Background: Blood pressure [BP]-lowering with the use of antihypertensive drugs appears to protect the cardiovascular (CV) system in hemodialysis patients. However, the optimal treatment algorithm of hypertension remains elusive; extrapolation of clinical-trial evidence from the general population may not be optimal.
Methods: For this narrative review, we searched the Medline/PubMed database [inception to August 01, 2019] to identify randomized clinical trials evaluating the efficacy of antihypertensive drugs on CV outcomes and mortality in patients on hemodialysis.
Results: Randomized trials with angiotensin-converting-enzyme-inhibitors [ACEIs] or angiotensin-receptor-blockers [ARBs] failed to provide consistent cardioprotection. β-blockers may provide more consistent CV benefit. Although some early clinical trials have shown that mineralocorticoid-receptor-antagonists [MRAs] reduce CV mortality, the associated risk of hyperkalemia raises important safety concerns on the use of MRAs as add-on therapy.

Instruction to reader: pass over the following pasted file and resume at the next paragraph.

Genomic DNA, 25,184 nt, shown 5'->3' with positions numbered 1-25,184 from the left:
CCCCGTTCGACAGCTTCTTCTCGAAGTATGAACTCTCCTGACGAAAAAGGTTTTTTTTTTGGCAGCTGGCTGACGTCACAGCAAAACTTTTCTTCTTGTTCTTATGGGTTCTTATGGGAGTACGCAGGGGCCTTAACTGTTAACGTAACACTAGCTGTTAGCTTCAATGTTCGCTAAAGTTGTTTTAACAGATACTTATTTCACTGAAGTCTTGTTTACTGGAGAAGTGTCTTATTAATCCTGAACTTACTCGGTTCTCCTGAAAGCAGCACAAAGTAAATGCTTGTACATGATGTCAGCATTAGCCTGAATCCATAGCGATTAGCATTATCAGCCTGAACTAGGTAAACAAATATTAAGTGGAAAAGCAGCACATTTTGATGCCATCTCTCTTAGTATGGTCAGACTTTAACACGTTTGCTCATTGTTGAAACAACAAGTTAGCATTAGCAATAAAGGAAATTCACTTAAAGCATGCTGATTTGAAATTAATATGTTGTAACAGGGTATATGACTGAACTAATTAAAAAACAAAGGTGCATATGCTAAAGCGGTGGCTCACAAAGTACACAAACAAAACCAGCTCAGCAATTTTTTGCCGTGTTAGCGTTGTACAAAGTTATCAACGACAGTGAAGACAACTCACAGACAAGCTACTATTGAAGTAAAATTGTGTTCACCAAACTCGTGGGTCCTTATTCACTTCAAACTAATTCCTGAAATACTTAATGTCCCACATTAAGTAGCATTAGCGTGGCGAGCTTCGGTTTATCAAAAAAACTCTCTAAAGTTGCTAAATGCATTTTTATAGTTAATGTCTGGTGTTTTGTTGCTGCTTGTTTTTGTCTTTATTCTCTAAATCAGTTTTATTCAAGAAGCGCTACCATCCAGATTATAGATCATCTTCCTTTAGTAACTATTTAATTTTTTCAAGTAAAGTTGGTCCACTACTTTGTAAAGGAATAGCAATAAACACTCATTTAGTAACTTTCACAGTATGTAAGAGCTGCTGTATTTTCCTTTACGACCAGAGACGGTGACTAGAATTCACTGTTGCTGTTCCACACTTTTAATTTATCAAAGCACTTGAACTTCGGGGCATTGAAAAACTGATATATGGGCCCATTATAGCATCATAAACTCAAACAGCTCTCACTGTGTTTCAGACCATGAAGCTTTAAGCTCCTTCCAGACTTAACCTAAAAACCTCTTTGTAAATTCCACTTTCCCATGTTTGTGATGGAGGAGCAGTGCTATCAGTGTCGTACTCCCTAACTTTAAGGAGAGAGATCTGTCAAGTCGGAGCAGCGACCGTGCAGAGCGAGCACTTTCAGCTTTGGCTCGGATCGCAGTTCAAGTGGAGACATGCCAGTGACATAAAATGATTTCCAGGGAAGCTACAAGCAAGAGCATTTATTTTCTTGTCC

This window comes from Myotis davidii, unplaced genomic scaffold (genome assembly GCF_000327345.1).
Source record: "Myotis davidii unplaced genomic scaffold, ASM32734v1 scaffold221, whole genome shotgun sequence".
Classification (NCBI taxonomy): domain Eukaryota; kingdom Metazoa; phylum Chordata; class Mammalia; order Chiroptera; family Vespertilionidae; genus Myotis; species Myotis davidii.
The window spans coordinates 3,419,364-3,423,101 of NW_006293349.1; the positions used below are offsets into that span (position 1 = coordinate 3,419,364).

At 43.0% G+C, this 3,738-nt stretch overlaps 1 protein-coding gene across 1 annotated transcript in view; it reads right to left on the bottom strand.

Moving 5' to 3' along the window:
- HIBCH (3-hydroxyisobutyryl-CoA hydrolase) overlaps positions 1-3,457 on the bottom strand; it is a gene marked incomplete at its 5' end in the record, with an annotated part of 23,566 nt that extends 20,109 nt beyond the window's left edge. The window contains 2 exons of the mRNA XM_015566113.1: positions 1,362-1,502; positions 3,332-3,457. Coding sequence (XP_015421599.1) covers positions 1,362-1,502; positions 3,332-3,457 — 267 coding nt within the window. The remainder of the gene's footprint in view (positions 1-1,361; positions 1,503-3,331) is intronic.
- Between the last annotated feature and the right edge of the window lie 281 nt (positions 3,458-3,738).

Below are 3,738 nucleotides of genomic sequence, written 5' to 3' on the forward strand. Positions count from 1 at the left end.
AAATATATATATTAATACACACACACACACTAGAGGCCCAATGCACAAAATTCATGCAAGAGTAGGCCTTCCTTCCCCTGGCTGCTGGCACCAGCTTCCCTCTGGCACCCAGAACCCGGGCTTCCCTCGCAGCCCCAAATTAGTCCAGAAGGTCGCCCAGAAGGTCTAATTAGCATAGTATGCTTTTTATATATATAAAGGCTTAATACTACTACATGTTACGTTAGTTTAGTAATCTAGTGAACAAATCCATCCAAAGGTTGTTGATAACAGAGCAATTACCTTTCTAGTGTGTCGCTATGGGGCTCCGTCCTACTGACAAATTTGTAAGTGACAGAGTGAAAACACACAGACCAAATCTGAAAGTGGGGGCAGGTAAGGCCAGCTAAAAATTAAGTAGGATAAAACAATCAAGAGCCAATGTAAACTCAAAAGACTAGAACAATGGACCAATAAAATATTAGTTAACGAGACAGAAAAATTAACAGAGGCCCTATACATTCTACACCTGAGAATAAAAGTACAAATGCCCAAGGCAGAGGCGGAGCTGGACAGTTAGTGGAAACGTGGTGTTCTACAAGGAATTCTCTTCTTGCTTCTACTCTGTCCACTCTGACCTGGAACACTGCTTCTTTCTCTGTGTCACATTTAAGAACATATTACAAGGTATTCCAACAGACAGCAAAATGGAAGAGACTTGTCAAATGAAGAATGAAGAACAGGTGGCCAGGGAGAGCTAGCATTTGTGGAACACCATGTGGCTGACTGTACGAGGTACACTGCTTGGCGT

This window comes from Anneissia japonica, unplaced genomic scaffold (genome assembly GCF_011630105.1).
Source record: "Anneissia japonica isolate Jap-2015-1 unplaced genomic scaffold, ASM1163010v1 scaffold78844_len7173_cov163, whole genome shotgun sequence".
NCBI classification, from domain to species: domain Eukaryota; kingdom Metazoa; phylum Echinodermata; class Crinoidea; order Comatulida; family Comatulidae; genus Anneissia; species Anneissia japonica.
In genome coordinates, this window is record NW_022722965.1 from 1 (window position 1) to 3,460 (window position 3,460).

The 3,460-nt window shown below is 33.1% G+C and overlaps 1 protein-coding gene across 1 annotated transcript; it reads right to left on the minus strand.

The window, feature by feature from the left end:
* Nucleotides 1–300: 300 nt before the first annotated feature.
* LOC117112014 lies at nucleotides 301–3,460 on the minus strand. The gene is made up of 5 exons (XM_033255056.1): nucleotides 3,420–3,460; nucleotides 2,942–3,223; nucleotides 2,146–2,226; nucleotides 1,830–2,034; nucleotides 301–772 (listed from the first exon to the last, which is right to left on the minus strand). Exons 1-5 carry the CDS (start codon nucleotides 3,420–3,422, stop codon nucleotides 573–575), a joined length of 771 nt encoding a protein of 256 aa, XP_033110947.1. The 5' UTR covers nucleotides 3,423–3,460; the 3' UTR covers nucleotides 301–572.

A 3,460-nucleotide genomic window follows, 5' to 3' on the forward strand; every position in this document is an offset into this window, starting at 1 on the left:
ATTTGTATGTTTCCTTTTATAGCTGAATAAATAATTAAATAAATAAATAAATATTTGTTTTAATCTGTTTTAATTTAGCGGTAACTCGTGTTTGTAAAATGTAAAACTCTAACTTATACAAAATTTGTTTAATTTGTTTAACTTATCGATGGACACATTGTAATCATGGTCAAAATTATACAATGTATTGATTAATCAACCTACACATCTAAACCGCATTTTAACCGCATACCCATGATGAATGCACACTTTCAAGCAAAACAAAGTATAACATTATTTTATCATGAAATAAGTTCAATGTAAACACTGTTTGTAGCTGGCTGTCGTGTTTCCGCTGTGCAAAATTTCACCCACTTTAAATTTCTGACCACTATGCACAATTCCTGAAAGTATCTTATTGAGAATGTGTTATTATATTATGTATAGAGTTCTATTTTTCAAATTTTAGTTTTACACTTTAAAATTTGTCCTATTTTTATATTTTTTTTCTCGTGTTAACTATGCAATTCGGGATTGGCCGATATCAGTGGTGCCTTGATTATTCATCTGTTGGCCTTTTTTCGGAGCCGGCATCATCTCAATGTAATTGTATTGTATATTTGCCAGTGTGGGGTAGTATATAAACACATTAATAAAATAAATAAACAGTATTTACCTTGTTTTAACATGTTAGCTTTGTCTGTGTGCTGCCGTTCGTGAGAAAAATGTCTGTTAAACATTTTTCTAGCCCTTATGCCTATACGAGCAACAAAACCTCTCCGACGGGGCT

Conclusion: Our first-line therapy of hypertension in hemodialysis is the assessment and management of dry-weight and optimization of dialysis prescription. Based on the available clinical-trial evidence, we prescribe atenolol 3 times/week after dialysis as first-line pharmacological option of hypertension to our patients without specific indications for other agents. Long-acting dihydropyridines and ACEIs/ARBs are our second-line and third-line choices, respectively. We avoid using MRAs and await results from ongoing trials testing their safety and efficacy. In patients receiving maintenance hemodialysis, randomized trials are clearly warranted in order to define BP targets and the comparative effectiveness of different antihypertensive drugs.